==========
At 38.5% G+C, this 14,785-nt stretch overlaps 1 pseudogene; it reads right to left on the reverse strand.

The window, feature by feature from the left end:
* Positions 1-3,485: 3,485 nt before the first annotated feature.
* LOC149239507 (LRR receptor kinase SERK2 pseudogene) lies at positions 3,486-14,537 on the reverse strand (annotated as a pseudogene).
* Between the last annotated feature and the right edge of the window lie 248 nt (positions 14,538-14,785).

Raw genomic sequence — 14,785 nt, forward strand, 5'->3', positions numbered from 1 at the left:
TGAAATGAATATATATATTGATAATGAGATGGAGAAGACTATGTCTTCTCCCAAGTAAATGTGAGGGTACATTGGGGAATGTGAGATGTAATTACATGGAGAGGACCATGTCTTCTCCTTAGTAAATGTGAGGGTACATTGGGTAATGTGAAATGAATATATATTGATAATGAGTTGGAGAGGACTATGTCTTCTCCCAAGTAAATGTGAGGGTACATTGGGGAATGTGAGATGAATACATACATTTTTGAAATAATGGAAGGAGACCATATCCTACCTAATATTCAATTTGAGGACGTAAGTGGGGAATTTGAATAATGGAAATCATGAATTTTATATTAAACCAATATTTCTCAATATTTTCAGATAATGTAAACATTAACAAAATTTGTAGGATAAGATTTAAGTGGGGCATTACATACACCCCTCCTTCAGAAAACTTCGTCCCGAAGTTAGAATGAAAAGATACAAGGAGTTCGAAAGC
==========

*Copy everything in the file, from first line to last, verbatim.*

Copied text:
At 38.5% G+C, this 14,785-nt stretch overlaps 1 pseudogene; it reads right to left on the reverse strand.

The window, feature by feature from the left end:
* Positions 1-3,485: 3,485 nt before the first annotated feature.
* LOC149239507 (LRR receptor kinase SERK2 pseudogene) lies at positions 3,486-14,537 on the reverse strand (annotated as a pseudogene).
* Between the last annotated feature and the right edge of the window lie 248 nt (positions 14,538-14,785).

Raw genomic sequence — 14,785 nt, forward strand, 5'->3', positions numbered from 1 at the left:
TGAAATGAATATATATATTGATAATGAGATGGAGAAGACTATGTCTTCTCCCAAGTAAATGTGAGGGTACATTGGGGAATGTGAGATGTAATTACATGGAGAGGACCATGTCTTCTCCTTAGTAAATGTGAGGGTACATTGGGTAATGTGAAATGAATATATATTGATAATGAGTTGGAGAGGACTATGTCTTCTCCCAAGTAAATGTGAGGGTACATTGGGGAATGTGAGATGAATACATACATTTTTGAAATAATGGAAGGAGACCATATCCTACCTAATATTCAATTTGAGGACGTAAGTGGGGAATTTGAATAATGGAAATCATGAATTTTATATTAAACCAATATTTCTCAATATTTTCAGATAATGTAAACATTAACAAAATTTGTAGGATAAGATTTAAGTGGGGCATTACATACACCCCTCCTTCAGAAAACTTCGTCCCGAAGTTAGAATGAAAAGATACAAGGAGTTCGAAAGC